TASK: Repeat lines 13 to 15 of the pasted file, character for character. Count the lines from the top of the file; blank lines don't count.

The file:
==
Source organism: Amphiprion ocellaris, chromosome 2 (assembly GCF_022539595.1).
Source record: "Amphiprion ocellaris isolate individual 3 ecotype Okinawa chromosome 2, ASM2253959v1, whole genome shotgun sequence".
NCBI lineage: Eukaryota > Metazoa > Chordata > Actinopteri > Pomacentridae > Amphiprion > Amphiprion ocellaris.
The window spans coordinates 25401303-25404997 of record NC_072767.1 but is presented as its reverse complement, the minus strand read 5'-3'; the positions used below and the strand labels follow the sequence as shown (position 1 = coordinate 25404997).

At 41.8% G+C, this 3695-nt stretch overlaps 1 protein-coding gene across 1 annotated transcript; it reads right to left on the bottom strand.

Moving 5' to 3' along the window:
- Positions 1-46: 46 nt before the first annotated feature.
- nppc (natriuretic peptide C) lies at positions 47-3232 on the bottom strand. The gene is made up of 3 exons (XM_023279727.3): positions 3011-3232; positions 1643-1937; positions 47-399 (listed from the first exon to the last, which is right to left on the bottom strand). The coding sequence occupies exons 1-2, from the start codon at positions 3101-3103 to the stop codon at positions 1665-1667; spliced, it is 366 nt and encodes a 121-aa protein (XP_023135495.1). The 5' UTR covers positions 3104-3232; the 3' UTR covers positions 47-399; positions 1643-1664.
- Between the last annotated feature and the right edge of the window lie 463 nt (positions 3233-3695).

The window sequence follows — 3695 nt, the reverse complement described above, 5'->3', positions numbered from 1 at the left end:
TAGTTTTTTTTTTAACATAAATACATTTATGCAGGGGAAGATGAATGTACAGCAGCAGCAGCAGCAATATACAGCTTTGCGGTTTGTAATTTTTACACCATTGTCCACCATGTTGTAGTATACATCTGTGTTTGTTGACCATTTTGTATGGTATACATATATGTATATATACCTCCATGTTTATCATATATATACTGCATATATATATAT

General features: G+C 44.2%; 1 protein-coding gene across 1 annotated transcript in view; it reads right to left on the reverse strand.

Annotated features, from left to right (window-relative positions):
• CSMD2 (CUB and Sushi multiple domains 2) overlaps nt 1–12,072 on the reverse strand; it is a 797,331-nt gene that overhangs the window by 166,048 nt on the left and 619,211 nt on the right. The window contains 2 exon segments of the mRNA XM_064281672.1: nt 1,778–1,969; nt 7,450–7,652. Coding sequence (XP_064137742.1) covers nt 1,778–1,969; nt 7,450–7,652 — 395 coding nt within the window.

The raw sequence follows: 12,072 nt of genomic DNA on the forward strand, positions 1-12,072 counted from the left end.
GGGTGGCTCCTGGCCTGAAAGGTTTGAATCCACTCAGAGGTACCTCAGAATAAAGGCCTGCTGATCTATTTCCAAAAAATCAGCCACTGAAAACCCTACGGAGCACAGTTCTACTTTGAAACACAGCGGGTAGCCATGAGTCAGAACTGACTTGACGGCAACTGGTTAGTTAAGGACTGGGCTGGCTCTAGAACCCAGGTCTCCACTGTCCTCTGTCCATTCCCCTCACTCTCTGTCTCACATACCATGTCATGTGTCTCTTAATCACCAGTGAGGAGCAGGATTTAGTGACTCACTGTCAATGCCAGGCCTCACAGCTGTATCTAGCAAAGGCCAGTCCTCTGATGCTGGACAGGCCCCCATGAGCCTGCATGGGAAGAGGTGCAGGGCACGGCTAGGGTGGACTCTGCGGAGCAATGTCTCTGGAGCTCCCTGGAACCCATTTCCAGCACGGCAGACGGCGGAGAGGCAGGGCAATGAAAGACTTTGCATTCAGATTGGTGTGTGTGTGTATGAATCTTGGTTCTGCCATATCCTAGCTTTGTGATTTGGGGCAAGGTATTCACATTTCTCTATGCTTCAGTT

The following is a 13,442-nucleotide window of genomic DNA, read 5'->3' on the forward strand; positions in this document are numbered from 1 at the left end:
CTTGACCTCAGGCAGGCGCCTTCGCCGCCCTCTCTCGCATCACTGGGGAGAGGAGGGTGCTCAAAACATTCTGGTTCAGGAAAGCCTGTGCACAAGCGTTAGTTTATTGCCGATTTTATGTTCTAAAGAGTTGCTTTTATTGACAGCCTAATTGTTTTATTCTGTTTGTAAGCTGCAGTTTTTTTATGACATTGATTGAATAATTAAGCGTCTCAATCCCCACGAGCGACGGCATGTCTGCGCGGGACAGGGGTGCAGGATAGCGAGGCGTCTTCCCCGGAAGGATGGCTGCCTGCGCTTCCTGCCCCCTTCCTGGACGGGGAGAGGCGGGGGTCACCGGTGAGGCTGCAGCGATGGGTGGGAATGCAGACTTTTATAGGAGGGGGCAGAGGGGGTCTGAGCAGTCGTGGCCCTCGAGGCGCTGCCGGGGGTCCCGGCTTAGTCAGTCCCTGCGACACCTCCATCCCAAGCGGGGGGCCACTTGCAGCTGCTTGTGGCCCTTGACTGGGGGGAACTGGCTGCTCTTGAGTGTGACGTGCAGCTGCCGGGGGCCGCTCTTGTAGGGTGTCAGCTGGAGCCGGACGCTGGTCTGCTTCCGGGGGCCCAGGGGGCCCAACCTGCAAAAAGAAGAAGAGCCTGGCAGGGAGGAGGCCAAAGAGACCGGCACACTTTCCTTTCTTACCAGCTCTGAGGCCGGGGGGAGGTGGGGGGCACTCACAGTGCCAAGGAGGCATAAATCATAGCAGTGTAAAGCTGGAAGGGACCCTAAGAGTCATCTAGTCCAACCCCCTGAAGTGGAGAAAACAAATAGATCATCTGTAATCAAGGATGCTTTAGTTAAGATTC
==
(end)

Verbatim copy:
Annotated features, from left to right (window-relative positions):
• CSMD2 (CUB and Sushi multiple domains 2) overlaps nt 1–12,072 on the reverse strand; it is a 797,331-nt gene that overhangs the window by 166,048 nt on the left and 619,211 nt on the right. The window contains 2 exon segments of the mRNA XM_064281672.1: nt 1,778–1,969; nt 7,450–7,652. Coding sequence (XP_064137742.1) covers nt 1,778–1,969; nt 7,450–7,652 — 395 coding nt within the window.

The raw sequence follows: 12,072 nt of genomic DNA on the forward strand, positions 1-12,072 counted from the left end.